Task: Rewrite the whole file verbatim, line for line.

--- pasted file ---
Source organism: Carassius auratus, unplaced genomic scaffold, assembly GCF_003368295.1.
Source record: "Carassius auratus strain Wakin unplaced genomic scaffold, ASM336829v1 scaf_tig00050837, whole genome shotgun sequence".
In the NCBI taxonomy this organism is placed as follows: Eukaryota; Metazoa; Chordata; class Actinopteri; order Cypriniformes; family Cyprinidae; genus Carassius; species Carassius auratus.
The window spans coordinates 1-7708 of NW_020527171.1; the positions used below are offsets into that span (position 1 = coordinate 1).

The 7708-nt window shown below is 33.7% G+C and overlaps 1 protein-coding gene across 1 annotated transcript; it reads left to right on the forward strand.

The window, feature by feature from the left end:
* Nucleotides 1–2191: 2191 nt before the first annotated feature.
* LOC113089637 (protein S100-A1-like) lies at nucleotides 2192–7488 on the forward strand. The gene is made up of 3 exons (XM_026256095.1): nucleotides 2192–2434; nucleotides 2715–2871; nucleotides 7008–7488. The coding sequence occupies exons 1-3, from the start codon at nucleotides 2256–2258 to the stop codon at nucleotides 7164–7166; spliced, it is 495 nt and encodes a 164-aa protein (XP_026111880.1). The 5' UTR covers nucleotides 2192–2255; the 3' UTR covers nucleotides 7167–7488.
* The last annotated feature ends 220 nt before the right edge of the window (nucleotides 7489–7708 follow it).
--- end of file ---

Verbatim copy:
Source organism: Carassius auratus, unplaced genomic scaffold, assembly GCF_003368295.1.
Source record: "Carassius auratus strain Wakin unplaced genomic scaffold, ASM336829v1 scaf_tig00050837, whole genome shotgun sequence".
In the NCBI taxonomy this organism is placed as follows: Eukaryota; Metazoa; Chordata; class Actinopteri; order Cypriniformes; family Cyprinidae; genus Carassius; species Carassius auratus.
The window spans coordinates 1-7708 of NW_020527171.1; the positions used below are offsets into that span (position 1 = coordinate 1).

The 7708-nt window shown below is 33.7% G+C and overlaps 1 protein-coding gene across 1 annotated transcript; it reads left to right on the forward strand.

The window, feature by feature from the left end:
* Nucleotides 1–2191: 2191 nt before the first annotated feature.
* LOC113089637 (protein S100-A1-like) lies at nucleotides 2192–7488 on the forward strand. The gene is made up of 3 exons (XM_026256095.1): nucleotides 2192–2434; nucleotides 2715–2871; nucleotides 7008–7488. The coding sequence occupies exons 1-3, from the start codon at nucleotides 2256–2258 to the stop codon at nucleotides 7164–7166; spliced, it is 495 nt and encodes a 164-aa protein (XP_026111880.1). The 5' UTR covers nucleotides 2192–2255; the 3' UTR covers nucleotides 7167–7488.
* The last annotated feature ends 220 nt before the right edge of the window (nucleotides 7489–7708 follow it).